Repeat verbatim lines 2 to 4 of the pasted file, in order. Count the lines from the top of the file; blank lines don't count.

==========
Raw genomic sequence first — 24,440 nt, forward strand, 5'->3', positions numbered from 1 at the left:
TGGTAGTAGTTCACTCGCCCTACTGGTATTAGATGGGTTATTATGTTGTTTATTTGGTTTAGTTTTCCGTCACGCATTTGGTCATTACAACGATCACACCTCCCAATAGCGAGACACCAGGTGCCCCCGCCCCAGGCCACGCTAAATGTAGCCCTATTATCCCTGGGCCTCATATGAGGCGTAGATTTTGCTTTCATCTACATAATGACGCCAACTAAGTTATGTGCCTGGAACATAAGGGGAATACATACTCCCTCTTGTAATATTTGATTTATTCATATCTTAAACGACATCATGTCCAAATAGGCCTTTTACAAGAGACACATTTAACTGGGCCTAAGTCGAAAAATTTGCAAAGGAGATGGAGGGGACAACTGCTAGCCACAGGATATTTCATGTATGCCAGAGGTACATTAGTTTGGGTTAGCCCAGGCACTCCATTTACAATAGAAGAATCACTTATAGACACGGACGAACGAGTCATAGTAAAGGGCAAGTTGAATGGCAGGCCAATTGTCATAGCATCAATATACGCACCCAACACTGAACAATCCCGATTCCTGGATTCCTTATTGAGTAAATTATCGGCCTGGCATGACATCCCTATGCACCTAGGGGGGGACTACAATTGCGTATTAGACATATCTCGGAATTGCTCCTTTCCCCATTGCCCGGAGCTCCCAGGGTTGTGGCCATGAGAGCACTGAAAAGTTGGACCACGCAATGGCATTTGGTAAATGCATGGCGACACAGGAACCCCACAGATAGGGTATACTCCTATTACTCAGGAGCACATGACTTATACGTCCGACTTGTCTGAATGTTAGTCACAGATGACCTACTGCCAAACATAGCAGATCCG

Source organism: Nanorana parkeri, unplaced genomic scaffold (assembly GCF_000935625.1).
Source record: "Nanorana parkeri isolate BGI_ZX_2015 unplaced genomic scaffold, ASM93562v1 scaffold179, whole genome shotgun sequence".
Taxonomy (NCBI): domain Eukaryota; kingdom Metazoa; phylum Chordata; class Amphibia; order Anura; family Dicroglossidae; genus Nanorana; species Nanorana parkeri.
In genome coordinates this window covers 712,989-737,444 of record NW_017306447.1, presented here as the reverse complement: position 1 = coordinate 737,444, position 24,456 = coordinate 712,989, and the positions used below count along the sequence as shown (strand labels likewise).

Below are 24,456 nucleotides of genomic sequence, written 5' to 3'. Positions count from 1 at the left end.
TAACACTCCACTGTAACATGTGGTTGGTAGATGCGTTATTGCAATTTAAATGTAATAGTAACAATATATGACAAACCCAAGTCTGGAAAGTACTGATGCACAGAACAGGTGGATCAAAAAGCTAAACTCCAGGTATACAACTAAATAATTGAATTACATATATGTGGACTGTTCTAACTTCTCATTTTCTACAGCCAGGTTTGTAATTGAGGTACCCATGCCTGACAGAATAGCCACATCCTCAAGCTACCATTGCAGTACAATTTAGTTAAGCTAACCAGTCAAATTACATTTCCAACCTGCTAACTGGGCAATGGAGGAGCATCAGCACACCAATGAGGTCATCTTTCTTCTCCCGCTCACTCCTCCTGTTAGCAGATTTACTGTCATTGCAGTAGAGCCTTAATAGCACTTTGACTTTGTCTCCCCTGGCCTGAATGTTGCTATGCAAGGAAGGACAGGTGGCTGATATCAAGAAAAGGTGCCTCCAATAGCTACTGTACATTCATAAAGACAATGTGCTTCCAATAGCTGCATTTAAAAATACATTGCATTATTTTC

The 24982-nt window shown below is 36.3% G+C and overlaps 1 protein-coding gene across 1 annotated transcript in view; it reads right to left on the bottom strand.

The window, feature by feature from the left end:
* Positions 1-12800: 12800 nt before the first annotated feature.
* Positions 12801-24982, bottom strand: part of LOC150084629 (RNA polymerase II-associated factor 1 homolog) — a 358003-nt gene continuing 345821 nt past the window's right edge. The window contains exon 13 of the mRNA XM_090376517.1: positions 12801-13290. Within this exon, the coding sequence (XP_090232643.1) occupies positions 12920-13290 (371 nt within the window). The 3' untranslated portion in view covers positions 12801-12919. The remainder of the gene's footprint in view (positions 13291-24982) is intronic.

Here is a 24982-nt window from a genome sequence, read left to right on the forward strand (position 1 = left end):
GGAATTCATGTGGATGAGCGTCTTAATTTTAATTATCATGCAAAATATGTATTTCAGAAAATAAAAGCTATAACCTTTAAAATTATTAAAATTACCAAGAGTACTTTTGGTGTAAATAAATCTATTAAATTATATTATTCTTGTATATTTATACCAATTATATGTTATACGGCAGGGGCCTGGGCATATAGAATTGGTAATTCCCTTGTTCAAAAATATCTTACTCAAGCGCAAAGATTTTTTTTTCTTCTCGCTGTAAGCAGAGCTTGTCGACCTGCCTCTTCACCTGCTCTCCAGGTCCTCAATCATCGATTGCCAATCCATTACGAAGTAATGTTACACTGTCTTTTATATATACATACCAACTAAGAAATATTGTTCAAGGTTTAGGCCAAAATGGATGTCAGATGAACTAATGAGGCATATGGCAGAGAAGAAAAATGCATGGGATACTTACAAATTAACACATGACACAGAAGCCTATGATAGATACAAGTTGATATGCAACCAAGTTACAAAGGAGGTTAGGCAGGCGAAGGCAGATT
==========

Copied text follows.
TGGTAGTAGTTCACTCGCCCTACTGGTATTAGATGGGTTATTATGTTGTTTATTTGGTTTAGTTTTCCGTCACGCATTTGGTCATTACAACGATCACACCTCCCAATAGCGAGACACCAGGTGCCCCCGCCCCAGGCCACGCTAAATGTAGCCCTATTATCCCTGGGCCTCATATGAGGCGTAGATTTTGCTTTCATCTACATAATGACGCCAACTAAGTTATGTGCCTGGAACATAAGGGGAATACATACTCCCTCTTGTAATATTTGATTTATTCATATCTTAAACGACATCATGTCCAAATAGGCCTTTTACAAGAGACACATTTAACTGGGCCTAAGTCGAAAAATTTGCAAAGGAGATGGAGGGGACAACTGCTAGCCACAGGATATTTCATGTATGCCAGAGGTACATTAGTTTGGGTTAGCCCAGGCACTCCATTTACAATAGAAGAATCACTTATAGACACGGACGAACGAGTCATAGTAAAGGGCAAGTTGAATGGCAGGCCAATTGTCATAGCATCAATATACGCACCCAACACTGAACAATCCCGATTCCTGGATTCCTTATTGAGTAAATTATCGGCCTGGCATGACATCCCTATGCACCTAGGGGGGGACTACAATTGCGTATTAGACATATCTCGGAATTGCTCCTTTCCCCATTGCCCGGAGCTCCCAGGGTTGTGGCCATGAGAGCACTGAAAAGTTGGACCACGCAATGGCATTTGGTAAATGCATGGCGACACAGGAACCCCACAGATAGGGTATACTCCTATTACTCAGGAGCACATGACTTATACGTCCGACTTGTCTGAATGTTAGTCACAGATGACCTACTGCCAAACATAGCAGATCCG

Source organism: Nanorana parkeri, unplaced genomic scaffold (assembly GCF_000935625.1).
Source record: "Nanorana parkeri isolate BGI_ZX_2015 unplaced genomic scaffold, ASM93562v1 scaffold179, whole genome shotgun sequence".